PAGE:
Thanks again for all your support.
Beauty Way 2014
After a one year hiatus we are going back to the land of the Dineh. Elders have passed on and those that remain are facing some very troubled times including live stock impoundment, arrests and large fines. Black Mesa Indigenous Support has updates on the current situation, including photos and first hand accounts of the suffering elders are facing.
With your help we’ve been able to connect for a long time to the people still holding sacred space with language, song, ceremony and a connection to the land. We are once again calling for your support in the form of your dance at the shows before we head to the high desert to deliver food, firewood and other supplies to this special group of people. Of course you are welcome to join the caravan for the journey of a lifetime, into a land and way of life that remain hidden in plain view from most.
It’s a small tour to long time supportive communities and then on to the land to bring your gifts and good will to the people. We’re excited to get out and bring some new and old songs to life with you.
Check out the links for details on special guests, food and all the other elements that make these events such great parties with a purpose. It’s all about the heart.
Clan Dyken – News and Notes
In this issue:
– Real Life Stuff
– Leonard Benally
– Upcoming Santa Cruz Show
– KQBM Radio
– Thanks Giving
It’s been a long time since I’ve posted or sent out anything on the web. So much has changed in the past year and I’ve been truly at a loss to make enough sense of it all to even comment.
If you are on this email list or visit the Clan Dyken web site you have at some point expressed interest in the music and/or activism and activity of the band. So you might be wondering about what’s happening with us or still have some interest. So I’ll tell a little story here. A lot of it is personal.
Last year during the final run of shows in the Beauty Way tour we received distressing news that Bear’s four year old granddaughter, Izabella had been placed in protective custody after an incident with her father at the local hospital. Bella’s mom, Bear’s daughter Rose, was also struggling with health problems and other demons, so Bella was placed in foster care.
We were quite shaken, Bear of course feeling the most distress. We felt a responsibility to complete the mission and deliver food and supplies to the resistors as promised during the tour, but how could we leave with such a pressing family matter at hand?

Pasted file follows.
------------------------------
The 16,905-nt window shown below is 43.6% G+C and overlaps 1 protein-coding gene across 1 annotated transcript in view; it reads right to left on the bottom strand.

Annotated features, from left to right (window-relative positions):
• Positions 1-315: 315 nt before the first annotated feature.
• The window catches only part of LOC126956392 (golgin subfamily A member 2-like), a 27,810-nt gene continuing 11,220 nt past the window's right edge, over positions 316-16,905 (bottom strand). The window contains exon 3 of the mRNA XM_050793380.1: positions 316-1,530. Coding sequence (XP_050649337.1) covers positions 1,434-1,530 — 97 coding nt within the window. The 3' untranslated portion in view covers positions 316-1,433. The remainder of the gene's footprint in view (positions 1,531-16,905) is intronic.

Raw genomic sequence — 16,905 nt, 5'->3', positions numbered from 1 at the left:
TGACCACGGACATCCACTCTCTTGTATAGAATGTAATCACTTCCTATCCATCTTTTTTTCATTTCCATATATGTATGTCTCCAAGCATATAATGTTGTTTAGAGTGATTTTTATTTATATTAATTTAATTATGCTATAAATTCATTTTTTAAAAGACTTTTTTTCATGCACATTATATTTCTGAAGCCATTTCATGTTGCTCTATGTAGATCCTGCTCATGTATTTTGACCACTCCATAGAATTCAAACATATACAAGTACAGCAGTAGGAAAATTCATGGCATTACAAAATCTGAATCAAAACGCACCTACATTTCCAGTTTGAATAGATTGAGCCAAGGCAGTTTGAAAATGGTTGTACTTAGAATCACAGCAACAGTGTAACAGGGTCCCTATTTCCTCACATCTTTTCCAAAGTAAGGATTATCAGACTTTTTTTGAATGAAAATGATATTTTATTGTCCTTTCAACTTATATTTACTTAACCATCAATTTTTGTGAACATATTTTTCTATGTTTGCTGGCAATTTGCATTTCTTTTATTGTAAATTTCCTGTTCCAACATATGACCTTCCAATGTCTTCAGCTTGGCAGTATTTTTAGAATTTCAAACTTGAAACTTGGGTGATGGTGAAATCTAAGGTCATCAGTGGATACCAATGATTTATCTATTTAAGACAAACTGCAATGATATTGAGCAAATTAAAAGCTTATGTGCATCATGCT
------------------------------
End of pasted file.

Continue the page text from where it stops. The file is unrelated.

It was decided Bear would stay behind for court appearances and family support. I would travel with the rest of the supporters to Arizona and make our deliveries. As always it was an epic, beautiful journey. It is truly a blessing to have a connection with the people of the Dineh Nation and all those who support their fight to remain on their ancestral homeland. But this journey was different from the many I’ve made before to the land of the Dineh. I’ve made the trip without my brother, but this time it was for such strange and unfamiliar reasons and something really big was hanging in the air for me.
By the time our crew returned from the journey Rose had been diagnosed with a tumor in her brain. Surgery was quickly scheduled in Sacramento, the tumor was removed and discovered to be Astrocytomas- an aggressive form of brain cancer. While family and friends were gathered at the hospital, a social worker brought Bella to see her mom before the surgery. She also asked family members about a placement for Bella. When we were asked my wife, Laura and I said we would be open to the background checks and home inspection required to be foster parents.
Things moved pretty quickly and we soon had Bella living with us. Within a month our status changed from foster parents to guardians and she’s been with us ever since.It has changed everything in our lives at home and beyond. Bella became priority one in our household and we had to rearrange life to make it work.